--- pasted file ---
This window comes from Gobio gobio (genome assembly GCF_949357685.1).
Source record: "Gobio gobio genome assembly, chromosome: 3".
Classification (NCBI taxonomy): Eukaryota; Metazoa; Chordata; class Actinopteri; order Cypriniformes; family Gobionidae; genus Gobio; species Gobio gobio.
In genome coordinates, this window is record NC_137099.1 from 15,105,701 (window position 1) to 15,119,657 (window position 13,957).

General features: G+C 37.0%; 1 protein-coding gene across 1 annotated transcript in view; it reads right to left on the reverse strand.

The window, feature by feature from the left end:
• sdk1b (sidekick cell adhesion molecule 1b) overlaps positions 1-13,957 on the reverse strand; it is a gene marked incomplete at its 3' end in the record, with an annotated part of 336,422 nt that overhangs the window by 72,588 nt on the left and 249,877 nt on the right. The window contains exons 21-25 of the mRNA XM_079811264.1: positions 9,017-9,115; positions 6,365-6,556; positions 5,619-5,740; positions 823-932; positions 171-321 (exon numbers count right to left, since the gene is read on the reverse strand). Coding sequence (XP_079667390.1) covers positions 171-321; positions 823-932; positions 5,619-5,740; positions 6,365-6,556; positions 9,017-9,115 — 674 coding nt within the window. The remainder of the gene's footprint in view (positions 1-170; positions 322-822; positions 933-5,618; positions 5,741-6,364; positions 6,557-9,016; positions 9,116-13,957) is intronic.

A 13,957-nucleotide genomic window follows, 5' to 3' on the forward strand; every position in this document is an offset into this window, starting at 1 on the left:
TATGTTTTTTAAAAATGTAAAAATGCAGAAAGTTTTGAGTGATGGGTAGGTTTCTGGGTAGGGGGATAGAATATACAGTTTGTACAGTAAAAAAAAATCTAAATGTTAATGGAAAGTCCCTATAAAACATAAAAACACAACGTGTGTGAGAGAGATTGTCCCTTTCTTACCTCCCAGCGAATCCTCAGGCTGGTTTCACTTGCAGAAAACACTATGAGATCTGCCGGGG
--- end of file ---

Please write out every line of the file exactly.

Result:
This window comes from Gobio gobio (genome assembly GCF_949357685.1).
Source record: "Gobio gobio genome assembly, chromosome: 3".
Classification (NCBI taxonomy): Eukaryota; Metazoa; Chordata; class Actinopteri; order Cypriniformes; family Gobionidae; genus Gobio; species Gobio gobio.
In genome coordinates, this window is record NC_137099.1 from 15,105,701 (window position 1) to 15,119,657 (window position 13,957).

General features: G+C 37.0%; 1 protein-coding gene across 1 annotated transcript in view; it reads right to left on the reverse strand.

The window, feature by feature from the left end:
• sdk1b (sidekick cell adhesion molecule 1b) overlaps positions 1-13,957 on the reverse strand; it is a gene marked incomplete at its 3' end in the record, with an annotated part of 336,422 nt that overhangs the window by 72,588 nt on the left and 249,877 nt on the right. The window contains exons 21-25 of the mRNA XM_079811264.1: positions 9,017-9,115; positions 6,365-6,556; positions 5,619-5,740; positions 823-932; positions 171-321 (exon numbers count right to left, since the gene is read on the reverse strand). Coding sequence (XP_079667390.1) covers positions 171-321; positions 823-932; positions 5,619-5,740; positions 6,365-6,556; positions 9,017-9,115 — 674 coding nt within the window. The remainder of the gene's footprint in view (positions 1-170; positions 322-822; positions 933-5,618; positions 5,741-6,364; positions 6,557-9,016; positions 9,116-13,957) is intronic.

A 13,957-nucleotide genomic window follows, 5' to 3' on the forward strand; every position in this document is an offset into this window, starting at 1 on the left:
TATGTTTTTTAAAAATGTAAAAATGCAGAAAGTTTTGAGTGATGGGTAGGTTTCTGGGTAGGGGGATAGAATATACAGTTTGTACAGTAAAAAAAAATCTAAATGTTAATGGAAAGTCCCTATAAAACATAAAAACACAACGTGTGTGAGAGAGATTGTCCCTTTCTTACCTCCCAGCGAATCCTCAGGCTGGTTTCACTTGCAGAAAACACTATGAGATCTGCCGGGG